Jane Goodall is not at all pleased with being quoted in Ivanka Trump’s book
If you’ve read Ivanka Trump’s book Women Who Work (which you probably haven’t, but we have) you’ll notice the heavy amount of quotes (at least 50 per cent) from other famous people.
British primatologist Dr. Jane Goodall, 83, happens to be one of the lucky many. “What you do makes a difference, and you have to decide what kind of difference you want to make,” her quote reads.
But Goodall is not too pleased about the acknowledgement, considering her support for action on climate change and environmental conservation. Via the Jane Goodall Institute, she released a statement to Mashable.
“I understand that Ms. Trump has used one of my quotes in her forthcoming book. I was not aware of this, and have not spoken with her, but I sincerely hope she will take the full import of my words to heart,” she said.
Goodall said legislation passed by previous governments to help protect wildlife — like the Endangered Species Act, the creation of national monuments, plus laws to ensure clean air and water — “have all been jeopardized by this administration.”
“She is in a position to do much good or terrible harm,” Goodall said. “I hope that Ms. Trump will stand with us to value and cherish our natural world and protect this planet for future generations.”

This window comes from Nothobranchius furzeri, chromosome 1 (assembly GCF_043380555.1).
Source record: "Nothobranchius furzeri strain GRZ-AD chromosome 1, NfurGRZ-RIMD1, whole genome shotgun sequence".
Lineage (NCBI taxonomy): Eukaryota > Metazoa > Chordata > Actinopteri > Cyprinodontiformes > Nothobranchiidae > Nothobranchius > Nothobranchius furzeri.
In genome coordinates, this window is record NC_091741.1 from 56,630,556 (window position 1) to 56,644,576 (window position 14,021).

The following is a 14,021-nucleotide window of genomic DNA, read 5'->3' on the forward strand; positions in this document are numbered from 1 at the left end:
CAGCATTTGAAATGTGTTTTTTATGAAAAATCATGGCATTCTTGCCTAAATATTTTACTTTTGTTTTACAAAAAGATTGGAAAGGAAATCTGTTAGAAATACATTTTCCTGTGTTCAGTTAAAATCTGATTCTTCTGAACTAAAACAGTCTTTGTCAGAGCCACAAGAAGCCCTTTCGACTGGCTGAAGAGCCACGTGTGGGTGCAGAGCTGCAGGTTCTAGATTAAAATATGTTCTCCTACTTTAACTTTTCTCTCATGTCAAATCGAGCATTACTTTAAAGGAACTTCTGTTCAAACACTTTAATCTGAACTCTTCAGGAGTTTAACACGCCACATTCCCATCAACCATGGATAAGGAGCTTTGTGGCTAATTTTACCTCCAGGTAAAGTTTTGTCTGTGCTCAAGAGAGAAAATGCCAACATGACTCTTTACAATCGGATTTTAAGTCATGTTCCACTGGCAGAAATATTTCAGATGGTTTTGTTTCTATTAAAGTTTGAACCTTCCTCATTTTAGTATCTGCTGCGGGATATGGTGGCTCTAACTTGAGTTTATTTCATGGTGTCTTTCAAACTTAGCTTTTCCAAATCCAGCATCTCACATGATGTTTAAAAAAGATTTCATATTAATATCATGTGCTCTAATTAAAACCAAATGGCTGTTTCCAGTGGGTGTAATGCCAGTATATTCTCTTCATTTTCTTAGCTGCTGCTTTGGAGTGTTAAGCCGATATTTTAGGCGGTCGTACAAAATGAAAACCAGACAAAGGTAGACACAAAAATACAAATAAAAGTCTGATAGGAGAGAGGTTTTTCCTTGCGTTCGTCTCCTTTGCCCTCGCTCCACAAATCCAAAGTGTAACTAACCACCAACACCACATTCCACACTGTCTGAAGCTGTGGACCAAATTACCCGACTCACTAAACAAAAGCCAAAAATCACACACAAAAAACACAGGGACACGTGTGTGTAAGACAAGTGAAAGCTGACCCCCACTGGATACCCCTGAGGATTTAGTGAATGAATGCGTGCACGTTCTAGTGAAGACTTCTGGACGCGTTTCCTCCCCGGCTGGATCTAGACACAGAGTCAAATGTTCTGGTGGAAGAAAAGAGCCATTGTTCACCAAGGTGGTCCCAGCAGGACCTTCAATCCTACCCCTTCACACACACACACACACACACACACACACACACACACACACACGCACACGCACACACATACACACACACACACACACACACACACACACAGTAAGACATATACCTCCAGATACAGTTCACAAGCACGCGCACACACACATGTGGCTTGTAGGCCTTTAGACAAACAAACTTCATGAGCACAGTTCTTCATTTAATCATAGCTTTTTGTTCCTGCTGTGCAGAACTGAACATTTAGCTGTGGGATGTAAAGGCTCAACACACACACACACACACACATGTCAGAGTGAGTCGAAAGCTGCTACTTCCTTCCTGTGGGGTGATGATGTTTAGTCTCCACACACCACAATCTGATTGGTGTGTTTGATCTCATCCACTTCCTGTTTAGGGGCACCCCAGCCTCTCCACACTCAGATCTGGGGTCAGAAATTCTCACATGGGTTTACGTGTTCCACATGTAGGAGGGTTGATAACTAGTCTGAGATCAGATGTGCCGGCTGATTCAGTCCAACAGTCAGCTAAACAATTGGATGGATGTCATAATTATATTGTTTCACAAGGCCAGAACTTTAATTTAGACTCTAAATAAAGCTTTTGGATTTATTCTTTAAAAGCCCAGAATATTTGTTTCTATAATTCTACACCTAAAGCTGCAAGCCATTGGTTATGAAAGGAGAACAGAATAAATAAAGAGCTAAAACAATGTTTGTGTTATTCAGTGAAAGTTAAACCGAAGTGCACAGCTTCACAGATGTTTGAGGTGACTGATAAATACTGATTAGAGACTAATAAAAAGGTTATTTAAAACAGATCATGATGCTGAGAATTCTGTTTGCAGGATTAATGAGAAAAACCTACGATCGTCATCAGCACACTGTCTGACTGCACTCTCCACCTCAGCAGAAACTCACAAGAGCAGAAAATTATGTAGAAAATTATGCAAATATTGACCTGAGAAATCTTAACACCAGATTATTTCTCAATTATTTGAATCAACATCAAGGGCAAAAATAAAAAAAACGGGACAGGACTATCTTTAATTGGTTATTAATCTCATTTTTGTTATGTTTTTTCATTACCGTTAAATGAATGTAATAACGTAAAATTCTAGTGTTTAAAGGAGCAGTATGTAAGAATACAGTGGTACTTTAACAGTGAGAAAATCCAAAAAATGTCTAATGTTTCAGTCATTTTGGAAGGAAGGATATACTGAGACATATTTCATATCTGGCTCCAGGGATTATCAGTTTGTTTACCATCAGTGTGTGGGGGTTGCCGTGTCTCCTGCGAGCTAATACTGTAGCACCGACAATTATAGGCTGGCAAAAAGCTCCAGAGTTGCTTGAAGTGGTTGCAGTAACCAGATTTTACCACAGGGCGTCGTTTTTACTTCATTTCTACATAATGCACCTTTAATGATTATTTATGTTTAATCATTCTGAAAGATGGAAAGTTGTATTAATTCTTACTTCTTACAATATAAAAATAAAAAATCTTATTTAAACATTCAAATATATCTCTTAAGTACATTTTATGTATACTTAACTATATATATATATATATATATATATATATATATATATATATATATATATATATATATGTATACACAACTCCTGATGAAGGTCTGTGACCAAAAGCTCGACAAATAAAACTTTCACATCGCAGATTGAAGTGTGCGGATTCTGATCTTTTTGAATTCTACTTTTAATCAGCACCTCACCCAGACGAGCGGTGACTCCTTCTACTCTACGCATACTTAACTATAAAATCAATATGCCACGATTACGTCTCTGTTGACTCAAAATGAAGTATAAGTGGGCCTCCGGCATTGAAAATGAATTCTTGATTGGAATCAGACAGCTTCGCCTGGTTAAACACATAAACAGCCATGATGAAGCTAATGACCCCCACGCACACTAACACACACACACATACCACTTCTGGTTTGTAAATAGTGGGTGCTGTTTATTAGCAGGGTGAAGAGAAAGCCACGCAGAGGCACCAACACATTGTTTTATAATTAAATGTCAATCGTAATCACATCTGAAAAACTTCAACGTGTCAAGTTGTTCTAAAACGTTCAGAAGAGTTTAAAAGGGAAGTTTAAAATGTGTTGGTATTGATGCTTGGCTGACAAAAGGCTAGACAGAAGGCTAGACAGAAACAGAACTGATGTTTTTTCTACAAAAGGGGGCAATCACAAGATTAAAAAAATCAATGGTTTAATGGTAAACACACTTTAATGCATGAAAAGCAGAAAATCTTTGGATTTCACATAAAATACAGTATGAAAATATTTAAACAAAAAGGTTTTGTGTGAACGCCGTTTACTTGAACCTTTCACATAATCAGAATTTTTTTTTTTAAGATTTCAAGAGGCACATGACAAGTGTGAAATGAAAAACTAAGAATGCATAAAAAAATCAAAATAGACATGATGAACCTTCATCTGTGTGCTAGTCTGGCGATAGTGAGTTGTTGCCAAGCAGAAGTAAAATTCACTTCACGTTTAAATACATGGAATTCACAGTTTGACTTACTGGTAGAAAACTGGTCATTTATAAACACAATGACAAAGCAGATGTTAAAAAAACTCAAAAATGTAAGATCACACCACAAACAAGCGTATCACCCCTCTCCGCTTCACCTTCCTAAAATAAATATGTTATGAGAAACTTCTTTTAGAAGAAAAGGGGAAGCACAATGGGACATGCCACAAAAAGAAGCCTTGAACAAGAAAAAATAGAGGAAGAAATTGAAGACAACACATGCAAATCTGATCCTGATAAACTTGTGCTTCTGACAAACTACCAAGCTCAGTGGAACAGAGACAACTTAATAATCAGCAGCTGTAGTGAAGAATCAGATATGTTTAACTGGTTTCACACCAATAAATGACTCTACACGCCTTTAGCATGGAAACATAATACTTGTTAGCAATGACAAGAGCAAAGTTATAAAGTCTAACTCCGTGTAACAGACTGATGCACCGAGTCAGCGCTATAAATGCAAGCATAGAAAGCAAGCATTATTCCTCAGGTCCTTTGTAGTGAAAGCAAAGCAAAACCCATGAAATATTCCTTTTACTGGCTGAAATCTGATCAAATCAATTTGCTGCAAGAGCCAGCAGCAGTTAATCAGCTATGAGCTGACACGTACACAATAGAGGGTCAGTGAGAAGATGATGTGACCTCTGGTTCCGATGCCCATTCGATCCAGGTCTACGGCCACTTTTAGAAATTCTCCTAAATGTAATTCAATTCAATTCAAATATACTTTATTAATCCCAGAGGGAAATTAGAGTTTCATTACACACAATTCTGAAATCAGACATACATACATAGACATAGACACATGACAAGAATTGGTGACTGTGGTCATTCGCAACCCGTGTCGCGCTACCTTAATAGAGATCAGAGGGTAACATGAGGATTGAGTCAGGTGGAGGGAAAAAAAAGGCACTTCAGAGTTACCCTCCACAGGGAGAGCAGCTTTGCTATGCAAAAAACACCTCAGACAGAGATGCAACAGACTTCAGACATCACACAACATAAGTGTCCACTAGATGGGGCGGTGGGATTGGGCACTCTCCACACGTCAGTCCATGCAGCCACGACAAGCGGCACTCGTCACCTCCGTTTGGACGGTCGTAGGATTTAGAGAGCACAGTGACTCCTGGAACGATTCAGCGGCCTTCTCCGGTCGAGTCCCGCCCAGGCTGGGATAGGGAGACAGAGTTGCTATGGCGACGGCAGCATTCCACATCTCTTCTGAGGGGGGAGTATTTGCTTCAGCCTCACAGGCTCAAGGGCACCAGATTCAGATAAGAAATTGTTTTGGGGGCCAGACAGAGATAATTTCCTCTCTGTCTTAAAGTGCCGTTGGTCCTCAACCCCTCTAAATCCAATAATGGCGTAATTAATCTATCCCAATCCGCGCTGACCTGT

Ivanka Trump’s representatives released a statement to CNNMoney which said her book was not meant to be political.
“Ivanka has always believed that no one person or party has a monopoly on good ideas,” the statement said. “When she was writing this book, she included quotes from many different thought leaders who’ve inspired Ivanka and helped inform her viewpoints over the years.”
Those “thought leaders” consist of people whose quotes you’ve likely seen on Instagram, such Steve Jobs, Mark Twain, Sun Tzu, Friedrich Nietzsche, and time-management guru Stephen Covey.
It also includes a story from Reshma Saujani, the founder of Girls Who Code. And, you guessed it, she wasn’t happy about her inclusion either.